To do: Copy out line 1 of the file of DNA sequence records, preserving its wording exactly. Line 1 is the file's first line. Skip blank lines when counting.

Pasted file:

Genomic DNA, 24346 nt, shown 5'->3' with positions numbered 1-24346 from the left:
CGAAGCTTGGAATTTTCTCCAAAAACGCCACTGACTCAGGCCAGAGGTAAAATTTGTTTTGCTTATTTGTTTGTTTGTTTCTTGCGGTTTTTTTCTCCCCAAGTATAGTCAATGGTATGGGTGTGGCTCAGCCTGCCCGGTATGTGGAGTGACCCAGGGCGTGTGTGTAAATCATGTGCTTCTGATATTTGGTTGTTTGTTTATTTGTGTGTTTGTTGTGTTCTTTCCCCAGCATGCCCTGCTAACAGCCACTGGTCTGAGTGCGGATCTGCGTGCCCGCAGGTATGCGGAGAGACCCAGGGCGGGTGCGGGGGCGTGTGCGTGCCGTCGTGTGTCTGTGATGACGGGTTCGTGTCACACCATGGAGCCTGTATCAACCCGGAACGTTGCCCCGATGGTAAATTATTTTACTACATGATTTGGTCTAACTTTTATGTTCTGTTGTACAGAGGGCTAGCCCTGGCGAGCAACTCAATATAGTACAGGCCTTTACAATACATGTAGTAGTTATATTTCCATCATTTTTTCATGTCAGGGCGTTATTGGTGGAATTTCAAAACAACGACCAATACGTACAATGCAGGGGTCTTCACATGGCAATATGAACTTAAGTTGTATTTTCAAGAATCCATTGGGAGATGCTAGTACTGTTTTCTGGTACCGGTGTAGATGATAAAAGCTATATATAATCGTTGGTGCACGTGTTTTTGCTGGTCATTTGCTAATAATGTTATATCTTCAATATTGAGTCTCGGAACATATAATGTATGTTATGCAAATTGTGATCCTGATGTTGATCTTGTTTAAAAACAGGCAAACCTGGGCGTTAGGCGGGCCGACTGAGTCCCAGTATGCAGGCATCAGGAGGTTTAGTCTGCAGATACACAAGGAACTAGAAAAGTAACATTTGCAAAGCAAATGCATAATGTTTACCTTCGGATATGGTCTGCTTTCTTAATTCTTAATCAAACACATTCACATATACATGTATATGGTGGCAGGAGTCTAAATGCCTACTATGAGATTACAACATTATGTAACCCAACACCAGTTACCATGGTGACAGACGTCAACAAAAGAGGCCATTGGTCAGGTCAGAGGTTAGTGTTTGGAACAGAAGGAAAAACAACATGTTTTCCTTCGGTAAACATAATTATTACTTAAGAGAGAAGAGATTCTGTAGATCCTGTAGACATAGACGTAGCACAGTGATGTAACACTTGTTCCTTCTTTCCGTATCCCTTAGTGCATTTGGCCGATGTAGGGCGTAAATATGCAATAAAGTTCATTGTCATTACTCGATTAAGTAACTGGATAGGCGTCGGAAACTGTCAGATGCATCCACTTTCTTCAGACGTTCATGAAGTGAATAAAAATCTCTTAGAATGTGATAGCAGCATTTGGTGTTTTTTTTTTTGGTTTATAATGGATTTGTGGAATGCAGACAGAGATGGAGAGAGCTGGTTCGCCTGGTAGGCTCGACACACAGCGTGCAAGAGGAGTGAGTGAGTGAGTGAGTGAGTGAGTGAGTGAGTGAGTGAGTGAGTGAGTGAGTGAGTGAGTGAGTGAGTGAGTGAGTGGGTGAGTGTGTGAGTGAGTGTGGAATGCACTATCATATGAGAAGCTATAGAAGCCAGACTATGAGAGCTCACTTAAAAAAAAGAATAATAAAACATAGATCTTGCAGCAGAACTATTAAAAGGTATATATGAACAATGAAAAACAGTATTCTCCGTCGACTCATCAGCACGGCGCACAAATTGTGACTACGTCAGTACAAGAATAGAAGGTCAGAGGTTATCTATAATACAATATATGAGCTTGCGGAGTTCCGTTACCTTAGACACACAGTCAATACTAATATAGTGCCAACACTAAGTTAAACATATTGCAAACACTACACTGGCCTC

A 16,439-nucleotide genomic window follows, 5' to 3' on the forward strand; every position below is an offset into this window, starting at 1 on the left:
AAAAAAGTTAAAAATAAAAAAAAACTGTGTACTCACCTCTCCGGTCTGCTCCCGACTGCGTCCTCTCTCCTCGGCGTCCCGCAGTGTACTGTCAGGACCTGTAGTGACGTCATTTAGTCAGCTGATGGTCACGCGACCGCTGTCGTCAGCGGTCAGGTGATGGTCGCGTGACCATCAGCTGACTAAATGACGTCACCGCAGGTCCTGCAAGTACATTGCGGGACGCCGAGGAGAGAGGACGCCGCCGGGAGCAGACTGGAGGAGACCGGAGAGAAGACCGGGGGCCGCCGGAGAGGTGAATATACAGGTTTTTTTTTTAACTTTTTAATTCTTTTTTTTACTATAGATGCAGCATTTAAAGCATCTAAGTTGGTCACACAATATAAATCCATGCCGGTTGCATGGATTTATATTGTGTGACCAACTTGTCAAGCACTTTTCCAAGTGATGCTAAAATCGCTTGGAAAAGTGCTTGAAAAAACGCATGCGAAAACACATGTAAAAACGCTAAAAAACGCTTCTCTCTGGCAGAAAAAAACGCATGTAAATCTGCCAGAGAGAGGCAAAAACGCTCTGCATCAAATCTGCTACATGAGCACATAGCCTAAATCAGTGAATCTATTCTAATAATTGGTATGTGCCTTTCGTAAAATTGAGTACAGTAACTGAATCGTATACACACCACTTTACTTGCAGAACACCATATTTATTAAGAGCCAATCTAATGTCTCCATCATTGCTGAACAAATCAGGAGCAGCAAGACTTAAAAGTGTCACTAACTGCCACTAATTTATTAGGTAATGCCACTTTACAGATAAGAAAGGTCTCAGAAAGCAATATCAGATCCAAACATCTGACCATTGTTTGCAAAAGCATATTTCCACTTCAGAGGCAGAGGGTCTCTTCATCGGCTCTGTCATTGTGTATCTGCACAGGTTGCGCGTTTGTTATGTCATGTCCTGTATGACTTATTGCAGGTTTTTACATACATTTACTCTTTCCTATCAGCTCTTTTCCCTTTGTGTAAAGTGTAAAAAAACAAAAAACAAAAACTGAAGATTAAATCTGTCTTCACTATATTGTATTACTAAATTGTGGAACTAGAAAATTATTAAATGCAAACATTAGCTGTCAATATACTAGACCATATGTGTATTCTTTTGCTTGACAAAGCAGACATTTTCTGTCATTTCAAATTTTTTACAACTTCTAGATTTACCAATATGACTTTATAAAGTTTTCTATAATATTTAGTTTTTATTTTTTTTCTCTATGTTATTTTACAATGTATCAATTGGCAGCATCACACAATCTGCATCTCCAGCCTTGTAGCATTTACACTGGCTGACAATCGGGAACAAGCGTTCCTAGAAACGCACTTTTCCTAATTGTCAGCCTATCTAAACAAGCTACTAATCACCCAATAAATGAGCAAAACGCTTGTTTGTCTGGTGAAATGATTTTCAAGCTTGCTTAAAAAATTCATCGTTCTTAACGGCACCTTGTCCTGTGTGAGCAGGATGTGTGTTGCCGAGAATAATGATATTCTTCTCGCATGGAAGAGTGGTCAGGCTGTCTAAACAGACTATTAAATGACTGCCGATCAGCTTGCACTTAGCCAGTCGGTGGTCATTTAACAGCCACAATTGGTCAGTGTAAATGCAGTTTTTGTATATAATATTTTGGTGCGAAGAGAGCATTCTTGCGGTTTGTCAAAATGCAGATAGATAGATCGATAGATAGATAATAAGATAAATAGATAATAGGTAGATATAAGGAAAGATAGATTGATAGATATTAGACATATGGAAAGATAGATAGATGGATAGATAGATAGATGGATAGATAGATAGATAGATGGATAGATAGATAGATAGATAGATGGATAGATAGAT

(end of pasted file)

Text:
Genomic DNA, 24346 nt, shown 5'->3' with positions numbered 1-24346 from the left: